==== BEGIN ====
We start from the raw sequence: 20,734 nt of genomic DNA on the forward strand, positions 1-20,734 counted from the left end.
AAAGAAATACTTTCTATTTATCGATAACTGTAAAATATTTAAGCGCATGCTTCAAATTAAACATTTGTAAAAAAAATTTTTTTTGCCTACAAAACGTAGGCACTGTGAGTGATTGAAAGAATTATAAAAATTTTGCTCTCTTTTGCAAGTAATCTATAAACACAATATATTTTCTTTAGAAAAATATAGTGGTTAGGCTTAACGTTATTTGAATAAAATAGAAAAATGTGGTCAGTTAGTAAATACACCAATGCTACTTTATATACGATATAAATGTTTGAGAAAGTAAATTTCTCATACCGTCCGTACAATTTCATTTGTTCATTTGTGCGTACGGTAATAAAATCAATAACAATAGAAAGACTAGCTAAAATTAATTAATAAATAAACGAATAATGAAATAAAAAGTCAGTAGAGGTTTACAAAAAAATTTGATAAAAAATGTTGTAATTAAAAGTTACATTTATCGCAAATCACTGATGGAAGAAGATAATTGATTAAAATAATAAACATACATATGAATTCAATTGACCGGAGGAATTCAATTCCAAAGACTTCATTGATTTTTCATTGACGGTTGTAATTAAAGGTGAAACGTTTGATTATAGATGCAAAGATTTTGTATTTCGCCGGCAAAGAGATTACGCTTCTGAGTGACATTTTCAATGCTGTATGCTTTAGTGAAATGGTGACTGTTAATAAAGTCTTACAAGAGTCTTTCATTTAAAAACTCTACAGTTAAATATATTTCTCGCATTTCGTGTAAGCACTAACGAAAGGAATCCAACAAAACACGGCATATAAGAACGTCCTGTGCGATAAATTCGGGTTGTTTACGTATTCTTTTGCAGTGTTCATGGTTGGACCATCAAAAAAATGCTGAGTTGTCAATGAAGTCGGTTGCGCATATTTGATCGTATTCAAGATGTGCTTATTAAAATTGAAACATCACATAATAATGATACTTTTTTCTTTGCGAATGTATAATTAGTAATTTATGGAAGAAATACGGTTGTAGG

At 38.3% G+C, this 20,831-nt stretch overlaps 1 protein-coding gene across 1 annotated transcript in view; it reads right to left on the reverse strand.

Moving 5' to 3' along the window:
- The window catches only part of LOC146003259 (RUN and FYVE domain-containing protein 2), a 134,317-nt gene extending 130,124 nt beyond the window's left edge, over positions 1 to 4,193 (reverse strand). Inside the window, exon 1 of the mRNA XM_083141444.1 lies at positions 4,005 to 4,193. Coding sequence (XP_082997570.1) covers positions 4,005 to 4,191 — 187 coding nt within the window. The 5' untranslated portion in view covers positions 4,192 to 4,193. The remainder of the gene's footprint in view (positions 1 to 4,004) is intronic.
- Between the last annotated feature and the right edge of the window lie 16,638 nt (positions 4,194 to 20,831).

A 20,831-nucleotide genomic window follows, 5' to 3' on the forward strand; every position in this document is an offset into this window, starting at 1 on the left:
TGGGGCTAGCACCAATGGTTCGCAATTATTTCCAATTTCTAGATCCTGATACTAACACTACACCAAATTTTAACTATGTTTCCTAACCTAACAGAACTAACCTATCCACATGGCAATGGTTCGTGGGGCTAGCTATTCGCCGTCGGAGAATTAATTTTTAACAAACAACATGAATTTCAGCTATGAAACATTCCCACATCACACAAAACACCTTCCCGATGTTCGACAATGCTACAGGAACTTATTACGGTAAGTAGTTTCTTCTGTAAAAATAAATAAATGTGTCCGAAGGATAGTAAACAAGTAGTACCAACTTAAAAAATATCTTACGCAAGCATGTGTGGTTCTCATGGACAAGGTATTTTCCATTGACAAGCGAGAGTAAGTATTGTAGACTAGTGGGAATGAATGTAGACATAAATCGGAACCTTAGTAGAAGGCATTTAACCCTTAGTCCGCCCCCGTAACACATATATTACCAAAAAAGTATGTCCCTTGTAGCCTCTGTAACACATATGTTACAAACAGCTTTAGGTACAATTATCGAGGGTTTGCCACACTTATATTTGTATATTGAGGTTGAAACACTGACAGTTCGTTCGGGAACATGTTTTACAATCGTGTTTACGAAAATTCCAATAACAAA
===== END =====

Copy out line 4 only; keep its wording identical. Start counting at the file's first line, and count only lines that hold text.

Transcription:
Moving 5' to 3' along the window: